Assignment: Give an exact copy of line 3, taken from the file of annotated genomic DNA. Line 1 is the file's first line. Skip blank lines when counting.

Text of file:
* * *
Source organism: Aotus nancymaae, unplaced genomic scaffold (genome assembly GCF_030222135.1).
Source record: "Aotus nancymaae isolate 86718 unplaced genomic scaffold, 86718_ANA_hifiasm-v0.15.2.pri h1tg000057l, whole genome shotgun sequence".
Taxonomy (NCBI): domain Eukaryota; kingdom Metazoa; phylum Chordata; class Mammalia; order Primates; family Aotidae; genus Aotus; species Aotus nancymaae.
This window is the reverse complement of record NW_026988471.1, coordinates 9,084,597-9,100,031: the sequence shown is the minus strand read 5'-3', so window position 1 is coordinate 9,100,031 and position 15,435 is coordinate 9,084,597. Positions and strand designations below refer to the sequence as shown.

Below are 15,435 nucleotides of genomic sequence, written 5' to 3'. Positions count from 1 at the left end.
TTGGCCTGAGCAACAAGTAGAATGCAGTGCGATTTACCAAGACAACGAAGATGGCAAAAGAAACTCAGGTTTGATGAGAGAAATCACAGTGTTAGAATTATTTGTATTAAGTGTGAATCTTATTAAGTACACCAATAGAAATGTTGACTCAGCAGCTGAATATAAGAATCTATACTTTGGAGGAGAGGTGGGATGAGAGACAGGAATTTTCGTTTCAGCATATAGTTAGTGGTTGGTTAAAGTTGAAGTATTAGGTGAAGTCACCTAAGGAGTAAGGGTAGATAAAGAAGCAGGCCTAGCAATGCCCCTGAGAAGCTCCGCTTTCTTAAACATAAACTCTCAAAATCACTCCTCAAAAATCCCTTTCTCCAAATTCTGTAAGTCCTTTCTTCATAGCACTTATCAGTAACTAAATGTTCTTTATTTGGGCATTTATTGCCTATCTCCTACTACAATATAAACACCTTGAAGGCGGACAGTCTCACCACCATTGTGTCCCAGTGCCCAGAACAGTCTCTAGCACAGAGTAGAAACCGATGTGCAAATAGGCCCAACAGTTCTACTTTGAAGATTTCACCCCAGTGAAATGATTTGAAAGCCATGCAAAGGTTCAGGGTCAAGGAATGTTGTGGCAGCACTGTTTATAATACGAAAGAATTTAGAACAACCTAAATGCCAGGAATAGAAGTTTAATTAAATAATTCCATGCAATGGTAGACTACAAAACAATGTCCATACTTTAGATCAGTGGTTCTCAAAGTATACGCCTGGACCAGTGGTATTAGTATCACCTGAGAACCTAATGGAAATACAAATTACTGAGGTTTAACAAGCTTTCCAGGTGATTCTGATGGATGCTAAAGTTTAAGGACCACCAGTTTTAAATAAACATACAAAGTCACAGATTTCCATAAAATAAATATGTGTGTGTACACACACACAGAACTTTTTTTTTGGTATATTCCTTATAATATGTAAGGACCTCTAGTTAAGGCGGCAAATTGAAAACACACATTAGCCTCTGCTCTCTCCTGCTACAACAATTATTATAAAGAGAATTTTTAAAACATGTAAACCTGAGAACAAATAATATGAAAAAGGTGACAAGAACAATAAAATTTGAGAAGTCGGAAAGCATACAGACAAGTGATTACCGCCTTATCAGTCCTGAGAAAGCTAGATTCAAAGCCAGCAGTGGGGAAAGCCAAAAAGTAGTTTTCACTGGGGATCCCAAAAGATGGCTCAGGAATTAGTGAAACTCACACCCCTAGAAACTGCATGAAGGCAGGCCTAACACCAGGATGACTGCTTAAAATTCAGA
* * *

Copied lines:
Taxonomy (NCBI): domain Eukaryota; kingdom Metazoa; phylum Chordata; class Mammalia; order Primates; family Aotidae; genus Aotus; species Aotus nancymaae.